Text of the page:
We were thrilled to get some free tickets to the new WA Museum this weekend. It is a fabulous place full of things to discover and stories to tell, that is why the Museum is called WA Museum Boorla Bardip (many stories). In the manner of many museums it has displays of the rocks, insects, plants and animals of our special place here -and also the way in which the people of the land the Noongar and other First Nations took care of it -until the colonisers turned up and changed everything.
Now, in a time of climate emergency, we need to hear the wisdom of the elders. How to take care of the land and have it take care of us. My own little space of garden is my principal source of mental health and joy. For example, this week my DH helped me set up this fountain, which uses a solar pump and a glazed pot.
It is in a bed on the edge of the patio, and we can see it from the kitchen window. This bed was totally made over in the winter -we pulled everything out and moved the roses in, and planted the new passionfruit and the other things. This spring we have watched it come to life and fill out -and it is bringing me lots of joy. When the fountain was installed my delight was multiplied. I absolutely love it!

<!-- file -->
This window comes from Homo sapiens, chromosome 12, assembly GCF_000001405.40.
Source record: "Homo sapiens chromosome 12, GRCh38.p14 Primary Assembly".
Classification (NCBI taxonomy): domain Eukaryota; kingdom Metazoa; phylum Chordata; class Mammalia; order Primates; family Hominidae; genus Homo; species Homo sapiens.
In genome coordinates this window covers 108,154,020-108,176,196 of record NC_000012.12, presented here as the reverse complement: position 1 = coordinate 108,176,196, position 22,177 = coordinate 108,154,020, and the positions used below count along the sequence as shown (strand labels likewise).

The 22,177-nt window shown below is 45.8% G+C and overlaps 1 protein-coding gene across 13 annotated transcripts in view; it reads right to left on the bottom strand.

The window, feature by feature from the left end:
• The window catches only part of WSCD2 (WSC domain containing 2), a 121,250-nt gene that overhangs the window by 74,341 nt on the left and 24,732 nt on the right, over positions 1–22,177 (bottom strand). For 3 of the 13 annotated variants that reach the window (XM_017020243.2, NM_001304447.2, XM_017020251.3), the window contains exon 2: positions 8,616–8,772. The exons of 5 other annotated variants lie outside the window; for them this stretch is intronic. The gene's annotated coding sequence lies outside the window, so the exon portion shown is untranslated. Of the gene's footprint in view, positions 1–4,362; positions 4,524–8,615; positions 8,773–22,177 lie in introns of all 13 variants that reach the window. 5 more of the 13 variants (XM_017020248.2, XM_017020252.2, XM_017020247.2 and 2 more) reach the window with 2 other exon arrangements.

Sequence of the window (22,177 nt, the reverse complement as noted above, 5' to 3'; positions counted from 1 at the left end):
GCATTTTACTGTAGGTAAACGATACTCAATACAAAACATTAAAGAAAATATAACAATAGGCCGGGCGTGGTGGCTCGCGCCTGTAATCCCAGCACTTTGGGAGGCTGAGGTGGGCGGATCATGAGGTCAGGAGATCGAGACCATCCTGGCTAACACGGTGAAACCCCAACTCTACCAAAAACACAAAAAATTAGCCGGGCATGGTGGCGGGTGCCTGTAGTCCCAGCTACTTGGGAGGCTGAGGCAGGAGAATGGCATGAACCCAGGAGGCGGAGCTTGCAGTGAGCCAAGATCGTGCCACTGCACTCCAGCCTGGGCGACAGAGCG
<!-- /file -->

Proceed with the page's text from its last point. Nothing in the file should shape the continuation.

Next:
I am told by friends that the birds will discover that they can fly through the spray, which will give us lots of extra entertainment.
My idea was to add the sound of running water and the sight of splashing water to refresh us in this hot and dry climate- just like the people of Spain and Italy designed in their similar climates. In fact, I reckon we can find other places for fountains in our garden -and they can join the 6 other bird baths I have already! These are in a variety of places and heights to offer water to birds and bees and other wild things. On a hot morning recently the birds were queueing up to get splashy in one out the front.
It is also why I am researching the kinds of local native plants to set up on the verge after summer.
Meanwhile, inside our place, this happened: